At 11/16/12 02:42 PM, leanlifter1 wrote:
Biggest Military in the world with bases in over 130 countries around the world = Text Book Fascist.
#4 The supremacy of the military/avid militarism
#6. Obsession with national security
Also i am going to go with Chris Hedges over your biased indoctrination into American Fascism as the highest level of Faiscm attained is when the masses do not even know it LOL. You are clearly a Patriot and Fascist.
Seeing as you are not online, I really don't expect a response to this tonight... It's probably past your bedtime, anyway.
A textbook example of a fascist government is Mussolini's Italy before/during WW2. At no point did the Italians have 130 bases around the world. And many of those bases weren't created solely because we wanted them, they were created to stave off ethnic conflict. What do you think would happen today in the Balkans if the US withdrew its presence there? Many of the issues that led to the events of 1992-95 are still present, they are just suppressed because of US military presence. Europe is not strong enough to handle those kinds of issues as they have shown time and again (That's why the Balkans conflict got so bad, the French Dutch and English(?) sent troops, but didn't allow them to use the weapons they were carrying. As a result, the Serbs overpowered them and forced their surrender. The bloodletting that followed forced the US' hand in 1995).
This is a de facto result of the Cold War build up... Our military was expanded to such a point to rival a power that was roughly equally as powerful as we were. While the use and function of our military today is different than it was 20 or 30 years ago, it still relies on much of the framework developed to counter the Soviet threat. And even then, the US is slowly scaling back some of its military capabilities, as evidenced by the reduction in Navy ships, the Nuclear non-proliferation treaty, and the reduction in nuclear capabilities.
Obsession with national security
I don't really think you can say that we are obsessed with national security... There is a healthy level of concern for it, sure, considering no one really wants to have their buildings brought down via hijacked 747's... But to say we are obsessed with it? I don't really think so. National Security wasn't even a major issue in the 2012 election.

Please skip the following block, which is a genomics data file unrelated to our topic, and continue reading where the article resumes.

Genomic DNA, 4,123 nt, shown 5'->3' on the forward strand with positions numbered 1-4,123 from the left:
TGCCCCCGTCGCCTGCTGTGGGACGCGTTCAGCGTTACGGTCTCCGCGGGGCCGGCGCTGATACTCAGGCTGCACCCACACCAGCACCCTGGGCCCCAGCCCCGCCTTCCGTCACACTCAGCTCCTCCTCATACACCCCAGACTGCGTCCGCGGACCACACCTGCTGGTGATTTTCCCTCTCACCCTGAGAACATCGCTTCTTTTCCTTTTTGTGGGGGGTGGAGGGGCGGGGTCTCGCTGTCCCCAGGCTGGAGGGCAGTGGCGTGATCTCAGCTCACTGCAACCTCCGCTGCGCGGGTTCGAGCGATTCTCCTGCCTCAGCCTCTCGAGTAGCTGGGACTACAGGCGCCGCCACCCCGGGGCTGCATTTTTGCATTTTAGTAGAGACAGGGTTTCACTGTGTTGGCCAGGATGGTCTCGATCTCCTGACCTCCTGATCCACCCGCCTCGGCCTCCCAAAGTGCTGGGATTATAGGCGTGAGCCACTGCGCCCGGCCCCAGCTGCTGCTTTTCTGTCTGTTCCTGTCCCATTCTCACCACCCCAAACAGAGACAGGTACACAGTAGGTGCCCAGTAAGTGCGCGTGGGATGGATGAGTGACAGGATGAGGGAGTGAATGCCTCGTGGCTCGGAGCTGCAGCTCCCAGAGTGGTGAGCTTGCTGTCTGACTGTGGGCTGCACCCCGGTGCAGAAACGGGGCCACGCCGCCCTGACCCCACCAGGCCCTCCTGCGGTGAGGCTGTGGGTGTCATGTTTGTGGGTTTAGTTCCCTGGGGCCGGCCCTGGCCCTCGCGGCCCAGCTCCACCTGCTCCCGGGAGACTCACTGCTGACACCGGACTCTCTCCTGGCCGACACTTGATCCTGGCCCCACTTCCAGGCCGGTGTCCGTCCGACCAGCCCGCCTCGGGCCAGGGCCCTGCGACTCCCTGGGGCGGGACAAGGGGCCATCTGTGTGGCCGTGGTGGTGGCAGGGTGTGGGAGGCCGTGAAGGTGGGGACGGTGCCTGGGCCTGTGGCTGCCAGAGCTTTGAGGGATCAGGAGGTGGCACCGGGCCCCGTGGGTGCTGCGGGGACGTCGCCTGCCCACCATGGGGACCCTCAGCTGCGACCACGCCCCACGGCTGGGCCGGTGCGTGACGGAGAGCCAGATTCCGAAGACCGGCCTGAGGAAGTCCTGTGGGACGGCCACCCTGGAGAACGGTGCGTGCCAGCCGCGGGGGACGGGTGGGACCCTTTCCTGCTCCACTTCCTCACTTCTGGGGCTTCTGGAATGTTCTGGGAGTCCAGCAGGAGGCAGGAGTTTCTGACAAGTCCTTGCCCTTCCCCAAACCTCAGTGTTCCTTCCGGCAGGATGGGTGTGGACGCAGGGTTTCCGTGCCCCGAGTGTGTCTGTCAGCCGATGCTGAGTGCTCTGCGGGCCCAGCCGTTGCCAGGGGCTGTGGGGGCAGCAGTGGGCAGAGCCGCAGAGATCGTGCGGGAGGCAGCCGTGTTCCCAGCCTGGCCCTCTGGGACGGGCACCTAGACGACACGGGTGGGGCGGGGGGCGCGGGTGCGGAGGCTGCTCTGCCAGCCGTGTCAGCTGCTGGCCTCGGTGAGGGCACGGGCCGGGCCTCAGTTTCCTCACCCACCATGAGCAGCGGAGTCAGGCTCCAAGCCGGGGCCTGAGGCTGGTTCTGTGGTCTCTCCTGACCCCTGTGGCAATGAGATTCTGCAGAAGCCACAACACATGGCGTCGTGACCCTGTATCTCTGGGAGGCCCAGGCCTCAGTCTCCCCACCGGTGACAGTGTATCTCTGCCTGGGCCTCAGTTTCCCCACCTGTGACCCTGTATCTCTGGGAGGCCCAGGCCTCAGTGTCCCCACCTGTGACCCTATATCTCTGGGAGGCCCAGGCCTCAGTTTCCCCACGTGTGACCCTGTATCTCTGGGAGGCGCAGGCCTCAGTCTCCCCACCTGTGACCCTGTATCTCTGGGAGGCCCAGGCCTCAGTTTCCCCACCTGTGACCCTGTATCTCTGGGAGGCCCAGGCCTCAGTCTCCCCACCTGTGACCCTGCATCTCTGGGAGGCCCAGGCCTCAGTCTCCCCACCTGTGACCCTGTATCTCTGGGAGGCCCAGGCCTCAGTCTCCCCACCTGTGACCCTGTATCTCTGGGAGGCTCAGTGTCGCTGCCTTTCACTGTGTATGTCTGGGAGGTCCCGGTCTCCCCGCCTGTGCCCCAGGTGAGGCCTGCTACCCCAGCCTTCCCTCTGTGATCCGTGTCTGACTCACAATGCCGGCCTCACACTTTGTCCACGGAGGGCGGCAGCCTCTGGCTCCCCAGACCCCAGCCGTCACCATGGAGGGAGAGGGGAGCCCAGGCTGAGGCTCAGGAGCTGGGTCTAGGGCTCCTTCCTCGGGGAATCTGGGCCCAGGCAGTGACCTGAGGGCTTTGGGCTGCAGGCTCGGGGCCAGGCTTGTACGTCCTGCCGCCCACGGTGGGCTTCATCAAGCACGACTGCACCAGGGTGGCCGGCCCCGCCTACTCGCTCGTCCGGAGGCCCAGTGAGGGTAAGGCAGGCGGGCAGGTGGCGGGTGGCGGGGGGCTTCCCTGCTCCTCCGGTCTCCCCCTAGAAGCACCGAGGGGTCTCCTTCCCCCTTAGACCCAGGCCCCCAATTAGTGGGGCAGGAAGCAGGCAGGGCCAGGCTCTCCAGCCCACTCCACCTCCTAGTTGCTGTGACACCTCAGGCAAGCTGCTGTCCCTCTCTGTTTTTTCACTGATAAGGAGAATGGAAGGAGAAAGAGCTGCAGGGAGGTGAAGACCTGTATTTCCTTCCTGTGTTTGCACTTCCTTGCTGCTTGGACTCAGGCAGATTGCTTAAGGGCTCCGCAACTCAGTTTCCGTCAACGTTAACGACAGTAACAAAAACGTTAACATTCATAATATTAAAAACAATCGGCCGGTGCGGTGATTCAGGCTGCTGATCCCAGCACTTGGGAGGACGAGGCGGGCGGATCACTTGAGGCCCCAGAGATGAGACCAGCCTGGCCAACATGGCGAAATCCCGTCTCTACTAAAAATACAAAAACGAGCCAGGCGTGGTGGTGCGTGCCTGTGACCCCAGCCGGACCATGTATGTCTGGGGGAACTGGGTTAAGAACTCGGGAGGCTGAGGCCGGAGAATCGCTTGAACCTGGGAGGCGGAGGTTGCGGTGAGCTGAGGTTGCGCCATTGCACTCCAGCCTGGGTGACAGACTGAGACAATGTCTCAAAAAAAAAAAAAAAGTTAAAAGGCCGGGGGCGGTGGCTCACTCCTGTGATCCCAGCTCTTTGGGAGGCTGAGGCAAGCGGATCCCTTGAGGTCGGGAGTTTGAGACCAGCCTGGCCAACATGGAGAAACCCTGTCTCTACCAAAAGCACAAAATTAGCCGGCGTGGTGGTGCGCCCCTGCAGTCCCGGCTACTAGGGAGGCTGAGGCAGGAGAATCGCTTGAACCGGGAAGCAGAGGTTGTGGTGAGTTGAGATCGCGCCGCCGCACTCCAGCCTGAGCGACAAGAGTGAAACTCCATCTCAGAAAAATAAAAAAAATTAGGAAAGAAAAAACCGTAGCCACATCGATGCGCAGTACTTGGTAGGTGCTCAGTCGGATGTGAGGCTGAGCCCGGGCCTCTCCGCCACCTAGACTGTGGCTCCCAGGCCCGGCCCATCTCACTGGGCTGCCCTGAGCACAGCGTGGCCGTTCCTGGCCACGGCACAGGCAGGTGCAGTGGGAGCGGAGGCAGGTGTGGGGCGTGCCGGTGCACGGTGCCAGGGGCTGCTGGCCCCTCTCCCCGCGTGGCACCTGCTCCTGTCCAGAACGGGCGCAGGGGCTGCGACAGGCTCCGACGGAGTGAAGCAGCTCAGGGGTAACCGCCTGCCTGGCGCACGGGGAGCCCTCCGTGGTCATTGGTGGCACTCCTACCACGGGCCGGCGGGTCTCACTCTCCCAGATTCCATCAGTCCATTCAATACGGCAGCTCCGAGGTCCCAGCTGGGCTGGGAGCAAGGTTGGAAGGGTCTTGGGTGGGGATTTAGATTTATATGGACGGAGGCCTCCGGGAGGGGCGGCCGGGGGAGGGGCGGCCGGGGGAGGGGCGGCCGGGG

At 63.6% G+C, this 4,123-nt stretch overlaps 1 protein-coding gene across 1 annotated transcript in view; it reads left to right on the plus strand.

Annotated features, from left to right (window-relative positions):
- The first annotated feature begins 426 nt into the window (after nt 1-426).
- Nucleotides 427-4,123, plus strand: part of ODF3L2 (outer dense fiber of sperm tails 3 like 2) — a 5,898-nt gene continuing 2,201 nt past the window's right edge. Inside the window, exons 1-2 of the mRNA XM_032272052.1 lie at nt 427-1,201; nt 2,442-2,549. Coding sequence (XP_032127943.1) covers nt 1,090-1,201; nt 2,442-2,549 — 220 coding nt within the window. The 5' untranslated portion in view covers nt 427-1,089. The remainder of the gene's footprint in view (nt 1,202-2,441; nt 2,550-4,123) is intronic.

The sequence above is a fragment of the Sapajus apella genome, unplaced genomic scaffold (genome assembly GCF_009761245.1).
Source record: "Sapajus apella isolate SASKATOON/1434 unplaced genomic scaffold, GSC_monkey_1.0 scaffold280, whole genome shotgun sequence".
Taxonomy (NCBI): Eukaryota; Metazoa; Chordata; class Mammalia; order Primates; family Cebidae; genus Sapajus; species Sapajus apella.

While politically I do find some agreement with Hedges, his argument about American fascism rests on the reader accepting two major premises, neither of which is coherent now, nor do I think they were coherent when they were published in 2010.
The first is this:
On one side stands a corrupt liberal class, bereft of ideas and unable to respond coherently to the collapse of the global economy, the dismantling of our manufacturing sector and the deadly assault on the ecosystem
For one, in measures of relative corruption, the American liberals really don't suffer from nearly as much as the right-wing GOP. The GOP receives so much money and is so influenced by the religious right and big business, I am surprised they can put forth a national candidate who isn't a Romney-clone. The left, while they have their issues (certainly), are
largely unfettered by the ties to one or two large blocs of social influence.
Secondly, the liberal class that Hedges refers to may be the Democratic Party following LBJ. Clinton was the first Democrat (probably since Kennedy) to have a cogent vision for America and a party platform that Americans could empathize with and vote for, but even then they were unsure about the vision the Democrats offered, largely because the Democrats were unsure of it themselves. But the administration of Bush Jr mobilized Democrats to rally behind a truly coherent vision of American policy, one that voters really do empathize with.
As far as being unable to respond to global economic issues, I think Obama and Congressional Democrats have done a pretty good job of it, except for the obstructionist policies of the GOP. Dodd-Frank is a good example, as is the economic stimulus and bailouts of Wall Street and the auto industry. The Free Trade agreements signed and under consideration currently are also good examples, as is Obama's stance on China.
The second premise is this:
On the other side stands a mass of increasingly bitter people whose alienation, desperation and rage fuel emotionally driven and incoherent political agendas.
Yeah, I got nothing for this, LOL. This is a perfect description of the Republican party following the 2012 elections. On balance, though, the GOP faces a crucial turning point over the next two years. If they continue going the way they are going, they are going to sign their own death warrant as a political party unless they can recast themselves on a national level, similar to what the Democrats did in the 40-odd years between JFK and Obama. So either they will fade into obscurity and never be heard of again, or they will recast themselves and take coherent stances on issues people care about. Either way, they will not fit the description Hedges puts forward.
It's also worth nothing here that Hedges never says we are at a point where fascism currently exists in America. He does argue (based on his premises) that we currently have a recipe for fascism, but he never coherently argues or proves that we are there yet.